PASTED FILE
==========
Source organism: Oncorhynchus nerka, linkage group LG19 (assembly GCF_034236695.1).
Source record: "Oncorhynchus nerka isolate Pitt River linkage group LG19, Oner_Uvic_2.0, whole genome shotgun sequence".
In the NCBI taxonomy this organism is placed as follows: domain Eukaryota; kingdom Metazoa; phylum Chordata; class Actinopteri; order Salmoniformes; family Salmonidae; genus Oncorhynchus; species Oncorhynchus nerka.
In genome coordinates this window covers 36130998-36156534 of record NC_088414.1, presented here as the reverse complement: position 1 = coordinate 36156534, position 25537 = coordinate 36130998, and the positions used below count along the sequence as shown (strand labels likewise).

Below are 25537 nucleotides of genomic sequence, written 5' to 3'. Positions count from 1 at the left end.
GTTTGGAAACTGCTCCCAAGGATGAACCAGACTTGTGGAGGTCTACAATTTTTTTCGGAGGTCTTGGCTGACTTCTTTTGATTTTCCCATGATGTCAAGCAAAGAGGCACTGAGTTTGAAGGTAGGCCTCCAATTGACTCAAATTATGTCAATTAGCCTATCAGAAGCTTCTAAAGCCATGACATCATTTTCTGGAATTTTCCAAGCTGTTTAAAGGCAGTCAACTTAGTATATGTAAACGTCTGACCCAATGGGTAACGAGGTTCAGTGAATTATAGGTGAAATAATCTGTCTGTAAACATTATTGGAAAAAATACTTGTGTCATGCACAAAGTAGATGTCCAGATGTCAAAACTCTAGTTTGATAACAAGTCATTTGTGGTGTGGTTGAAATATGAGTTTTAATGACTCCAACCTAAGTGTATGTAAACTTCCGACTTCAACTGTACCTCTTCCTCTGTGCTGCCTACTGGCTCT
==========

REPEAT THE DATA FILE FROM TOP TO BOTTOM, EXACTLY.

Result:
Source organism: Oncorhynchus nerka, linkage group LG19 (assembly GCF_034236695.1).
Source record: "Oncorhynchus nerka isolate Pitt River linkage group LG19, Oner_Uvic_2.0, whole genome shotgun sequence".
In the NCBI taxonomy this organism is placed as follows: domain Eukaryota; kingdom Metazoa; phylum Chordata; class Actinopteri; order Salmoniformes; family Salmonidae; genus Oncorhynchus; species Oncorhynchus nerka.
In genome coordinates this window covers 36130998-36156534 of record NC_088414.1, presented here as the reverse complement: position 1 = coordinate 36156534, position 25537 = coordinate 36130998, and the positions used below count along the sequence as shown (strand labels likewise).

Below are 25537 nucleotides of genomic sequence, written 5' to 3'. Positions count from 1 at the left end.
GTTTGGAAACTGCTCCCAAGGATGAACCAGACTTGTGGAGGTCTACAATTTTTTTCGGAGGTCTTGGCTGACTTCTTTTGATTTTCCCATGATGTCAAGCAAAGAGGCACTGAGTTTGAAGGTAGGCCTCCAATTGACTCAAATTATGTCAATTAGCCTATCAGAAGCTTCTAAAGCCATGACATCATTTTCTGGAATTTTCCAAGCTGTTTAAAGGCAGTCAACTTAGTATATGTAAACGTCTGACCCAATGGGTAACGAGGTTCAGTGAATTATAGGTGAAATAATCTGTCTGTAAACATTATTGGAAAAAATACTTGTGTCATGCACAAAGTAGATGTCCAGATGTCAAAACTCTAGTTTGATAACAAGTCATTTGTGGTGTGGTTGAAATATGAGTTTTAATGACTCCAACCTAAGTGTATGTAAACTTCCGACTTCAACTGTACCTCTTCCTCTGTGCTGCCTACTGGCTCT